“It was an evolving process where we’re starting to have more meetings, then we’d start to have weekend meetings with Vince going over the scripts, then we split the writing teams around 2002 or so (for the brand split between Raw and SmackDown). And that took some time.”

Gewirtz learned another part of the “expect the unexpected” lifestyle that working for the WWE required as he tried to juggle his home and business life. “When I first started, WWE moved me into Stamford, Connecticut,” he begins. “I found that we weren’t going to the office — we were actually faxing our ideas to Vince’s office, showing up at TV and hoping he’d use them. So I subletted my Stamford apartment and moved to New York City, which is what I always wanted to do. Then literally, once the lease was signed, I was told we would be meeting in Stamford. Of course.”

Things like that were something of a minor inconvenience compared to the full-blown upheaval of plans due to instances such as injury. “You know going in that plans are going to change and that people, invariably, are going to get injured,” he says. “There’s going to be a 30 Rock kind of monkey wrench that’s going to put the day in a tailspin, but you adjust.”

Gewirtz recalls how Evolution, here at the height of its success, ran into a stumbling block early on. Photo: WWE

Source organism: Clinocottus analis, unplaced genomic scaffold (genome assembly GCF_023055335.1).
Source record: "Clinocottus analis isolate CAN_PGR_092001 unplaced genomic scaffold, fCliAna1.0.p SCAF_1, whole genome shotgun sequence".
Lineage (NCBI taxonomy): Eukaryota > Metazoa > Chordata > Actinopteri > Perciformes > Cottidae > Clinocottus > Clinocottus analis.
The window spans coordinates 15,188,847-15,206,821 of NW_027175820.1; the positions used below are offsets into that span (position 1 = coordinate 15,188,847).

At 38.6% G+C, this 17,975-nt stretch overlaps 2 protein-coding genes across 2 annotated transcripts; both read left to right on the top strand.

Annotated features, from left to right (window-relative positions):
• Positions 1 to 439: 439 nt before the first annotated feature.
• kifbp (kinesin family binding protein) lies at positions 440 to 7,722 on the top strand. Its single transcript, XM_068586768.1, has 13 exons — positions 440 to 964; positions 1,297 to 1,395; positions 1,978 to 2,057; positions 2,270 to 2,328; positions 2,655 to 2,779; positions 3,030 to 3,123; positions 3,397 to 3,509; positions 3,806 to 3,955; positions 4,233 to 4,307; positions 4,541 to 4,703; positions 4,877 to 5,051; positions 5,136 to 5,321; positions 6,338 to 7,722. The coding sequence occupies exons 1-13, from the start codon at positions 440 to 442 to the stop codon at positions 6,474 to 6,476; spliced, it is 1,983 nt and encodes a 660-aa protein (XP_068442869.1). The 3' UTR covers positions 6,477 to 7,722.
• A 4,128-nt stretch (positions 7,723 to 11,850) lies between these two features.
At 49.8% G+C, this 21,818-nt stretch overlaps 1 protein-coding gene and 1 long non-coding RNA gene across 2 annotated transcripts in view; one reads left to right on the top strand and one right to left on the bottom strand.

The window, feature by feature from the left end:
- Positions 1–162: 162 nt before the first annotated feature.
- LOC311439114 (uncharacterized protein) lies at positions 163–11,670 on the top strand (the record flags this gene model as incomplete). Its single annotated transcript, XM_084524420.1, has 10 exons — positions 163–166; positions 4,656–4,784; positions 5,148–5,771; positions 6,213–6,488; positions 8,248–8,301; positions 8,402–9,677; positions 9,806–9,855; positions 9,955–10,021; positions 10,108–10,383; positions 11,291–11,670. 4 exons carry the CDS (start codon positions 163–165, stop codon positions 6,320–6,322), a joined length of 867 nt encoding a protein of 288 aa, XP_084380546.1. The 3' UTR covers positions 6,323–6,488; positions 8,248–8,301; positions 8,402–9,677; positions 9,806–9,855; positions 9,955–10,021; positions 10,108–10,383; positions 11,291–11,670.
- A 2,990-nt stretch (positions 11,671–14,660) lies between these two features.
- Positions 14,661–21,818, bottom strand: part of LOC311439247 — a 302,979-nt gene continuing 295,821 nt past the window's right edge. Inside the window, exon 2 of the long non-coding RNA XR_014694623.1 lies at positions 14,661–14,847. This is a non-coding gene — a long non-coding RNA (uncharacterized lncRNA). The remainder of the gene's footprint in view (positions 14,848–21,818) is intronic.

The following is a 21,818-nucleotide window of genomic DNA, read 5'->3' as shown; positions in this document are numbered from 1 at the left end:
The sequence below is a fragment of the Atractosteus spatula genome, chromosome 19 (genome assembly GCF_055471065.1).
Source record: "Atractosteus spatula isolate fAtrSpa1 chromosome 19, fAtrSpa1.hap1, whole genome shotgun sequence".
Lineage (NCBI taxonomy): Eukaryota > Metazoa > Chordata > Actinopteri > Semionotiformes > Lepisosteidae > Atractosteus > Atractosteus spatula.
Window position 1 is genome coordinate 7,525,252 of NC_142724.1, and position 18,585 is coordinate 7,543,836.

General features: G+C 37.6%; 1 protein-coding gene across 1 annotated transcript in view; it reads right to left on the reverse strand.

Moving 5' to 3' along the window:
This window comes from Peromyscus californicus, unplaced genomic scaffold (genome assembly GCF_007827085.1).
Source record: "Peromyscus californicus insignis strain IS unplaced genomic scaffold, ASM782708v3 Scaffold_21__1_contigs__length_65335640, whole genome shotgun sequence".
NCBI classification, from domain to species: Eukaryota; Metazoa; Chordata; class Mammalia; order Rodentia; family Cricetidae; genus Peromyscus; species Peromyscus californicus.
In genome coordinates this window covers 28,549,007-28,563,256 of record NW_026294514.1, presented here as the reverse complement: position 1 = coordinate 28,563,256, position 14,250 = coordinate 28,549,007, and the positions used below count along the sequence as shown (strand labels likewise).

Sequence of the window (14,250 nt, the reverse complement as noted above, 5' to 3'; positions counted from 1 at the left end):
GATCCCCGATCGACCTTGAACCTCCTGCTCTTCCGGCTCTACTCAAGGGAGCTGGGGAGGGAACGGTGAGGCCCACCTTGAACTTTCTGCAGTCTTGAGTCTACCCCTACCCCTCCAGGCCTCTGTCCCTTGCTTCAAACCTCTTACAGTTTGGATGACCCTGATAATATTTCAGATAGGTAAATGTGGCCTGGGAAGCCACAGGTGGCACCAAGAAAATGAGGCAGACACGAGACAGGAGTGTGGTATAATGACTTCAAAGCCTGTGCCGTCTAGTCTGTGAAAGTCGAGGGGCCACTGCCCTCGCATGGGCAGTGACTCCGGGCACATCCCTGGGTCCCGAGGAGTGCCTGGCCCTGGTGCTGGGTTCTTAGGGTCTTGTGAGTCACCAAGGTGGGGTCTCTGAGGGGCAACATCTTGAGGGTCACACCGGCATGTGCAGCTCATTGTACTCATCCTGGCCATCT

“We’ve got this great angle with Batista and Randy Orton, and then hearing: ‘Wait a minute, they got injured in the same match on a live event, so we have to rewrite the show,’” Gewirtz recalls, looking back on a match from March of 2003 in Reading, PA, that stalled the Evolution stable’s early stages. Bubba Ray Dudley, incidentally, was also injured in the match, at which point one would have to presume that the wrestling gods were simply displeased that night. 

And yet, beyond those types of invariables that certainly happen less frequently in traditional television programming (our more seasoned readers may remember, for one example, Erik Estrada filming some scenes for the 70s/80s show CHiPs from a hospital bed while he legitimately recovered from an on-set injury), Gewirtz points to one thing that the WWE has going for it that most TV shows can only dream of.

“The WWE, unlike a lot of sitcoms and hour-longs, is always going to be on the air,” he explains. “It’s not going to be cancelled any time soon.”

Once Gewirtz became accustomed to the high-speed creative machinations of his new job, he then settled into the structure that allowed for partnerships to be tested and then formed between the writers and the wrestlers. “We’d sort of divvy (the work) up with people that we were naturally closer with,” he begins in answer to whether writers specialized in working with certain wrestlers. “Michael Hayes and Paul Heyman, the veterans, would talk to the more veteran people; I would talk to the younger talent, and The Rock too, who was pretty young himself.”